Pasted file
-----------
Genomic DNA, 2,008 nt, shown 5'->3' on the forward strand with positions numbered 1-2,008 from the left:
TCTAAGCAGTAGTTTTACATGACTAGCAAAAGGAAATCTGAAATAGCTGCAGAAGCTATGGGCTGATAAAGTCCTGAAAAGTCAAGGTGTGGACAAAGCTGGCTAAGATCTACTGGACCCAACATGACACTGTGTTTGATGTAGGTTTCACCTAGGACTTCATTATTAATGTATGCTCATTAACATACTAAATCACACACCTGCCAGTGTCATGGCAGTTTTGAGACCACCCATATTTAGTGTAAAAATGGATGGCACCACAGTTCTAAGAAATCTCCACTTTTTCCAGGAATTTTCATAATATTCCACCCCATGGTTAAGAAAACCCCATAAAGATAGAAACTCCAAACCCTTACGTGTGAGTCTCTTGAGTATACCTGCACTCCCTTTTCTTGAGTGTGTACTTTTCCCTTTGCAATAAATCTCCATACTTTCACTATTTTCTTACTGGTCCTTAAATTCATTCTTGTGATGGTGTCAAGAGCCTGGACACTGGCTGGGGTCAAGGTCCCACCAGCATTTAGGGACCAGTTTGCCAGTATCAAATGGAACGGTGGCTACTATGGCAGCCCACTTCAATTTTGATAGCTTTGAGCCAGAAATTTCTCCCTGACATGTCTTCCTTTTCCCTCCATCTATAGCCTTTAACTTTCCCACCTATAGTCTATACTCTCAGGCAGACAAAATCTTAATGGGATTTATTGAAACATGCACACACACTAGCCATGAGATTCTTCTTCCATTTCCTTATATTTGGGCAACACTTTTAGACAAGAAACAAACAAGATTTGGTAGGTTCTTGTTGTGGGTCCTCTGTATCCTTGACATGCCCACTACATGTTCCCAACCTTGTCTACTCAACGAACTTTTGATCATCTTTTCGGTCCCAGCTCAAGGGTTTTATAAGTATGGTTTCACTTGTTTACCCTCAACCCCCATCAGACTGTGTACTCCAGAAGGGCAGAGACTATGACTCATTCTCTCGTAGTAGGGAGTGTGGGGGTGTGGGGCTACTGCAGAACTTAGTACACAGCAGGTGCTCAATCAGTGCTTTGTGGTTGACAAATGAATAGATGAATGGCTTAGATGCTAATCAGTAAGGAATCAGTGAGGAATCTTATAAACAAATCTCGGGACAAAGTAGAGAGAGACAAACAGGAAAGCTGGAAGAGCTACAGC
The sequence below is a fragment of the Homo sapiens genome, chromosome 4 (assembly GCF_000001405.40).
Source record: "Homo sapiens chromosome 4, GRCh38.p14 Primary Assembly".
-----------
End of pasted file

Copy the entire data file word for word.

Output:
Genomic DNA, 2,008 nt, shown 5'->3' on the forward strand with positions numbered 1-2,008 from the left:
TCTAAGCAGTAGTTTTACATGACTAGCAAAAGGAAATCTGAAATAGCTGCAGAAGCTATGGGCTGATAAAGTCCTGAAAAGTCAAGGTGTGGACAAAGCTGGCTAAGATCTACTGGACCCAACATGACACTGTGTTTGATGTAGGTTTCACCTAGGACTTCATTATTAATGTATGCTCATTAACATACTAAATCACACACCTGCCAGTGTCATGGCAGTTTTGAGACCACCCATATTTAGTGTAAAAATGGATGGCACCACAGTTCTAAGAAATCTCCACTTTTTCCAGGAATTTTCATAATATTCCACCCCATGGTTAAGAAAACCCCATAAAGATAGAAACTCCAAACCCTTACGTGTGAGTCTCTTGAGTATACCTGCACTCCCTTTTCTTGAGTGTGTACTTTTCCCTTTGCAATAAATCTCCATACTTTCACTATTTTCTTACTGGTCCTTAAATTCATTCTTGTGATGGTGTCAAGAGCCTGGACACTGGCTGGGGTCAAGGTCCCACCAGCATTTAGGGACCAGTTTGCCAGTATCAAATGGAACGGTGGCTACTATGGCAGCCCACTTCAATTTTGATAGCTTTGAGCCAGAAATTTCTCCCTGACATGTCTTCCTTTTCCCTCCATCTATAGCCTTTAACTTTCCCACCTATAGTCTATACTCTCAGGCAGACAAAATCTTAATGGGATTTATTGAAACATGCACACACACTAGCCATGAGATTCTTCTTCCATTTCCTTATATTTGGGCAACACTTTTAGACAAGAAACAAACAAGATTTGGTAGGTTCTTGTTGTGGGTCCTCTGTATCCTTGACATGCCCACTACATGTTCCCAACCTTGTCTACTCAACGAACTTTTGATCATCTTTTCGGTCCCAGCTCAAGGGTTTTATAAGTATGGTTTCACTTGTTTACCCTCAACCCCCATCAGACTGTGTACTCCAGAAGGGCAGAGACTATGACTCATTCTCTCGTAGTAGGGAGTGTGGGGGTGTGGGGCTACTGCAGAACTTAGTACACAGCAGGTGCTCAATCAGTGCTTTGTGGTTGACAAATGAATAGATGAATGGCTTAGATGCTAATCAGTAAGGAATCAGTGAGGAATCTTATAAACAAATCTCGGGACAAAGTAGAGAGAGACAAACAGGAAAGCTGGAAGAGCTACAGC
The sequence below is a fragment of the Homo sapiens genome, chromosome 4 (assembly GCF_000001405.40).
Source record: "Homo sapiens chromosome 4, GRCh38.p14 Primary Assembly".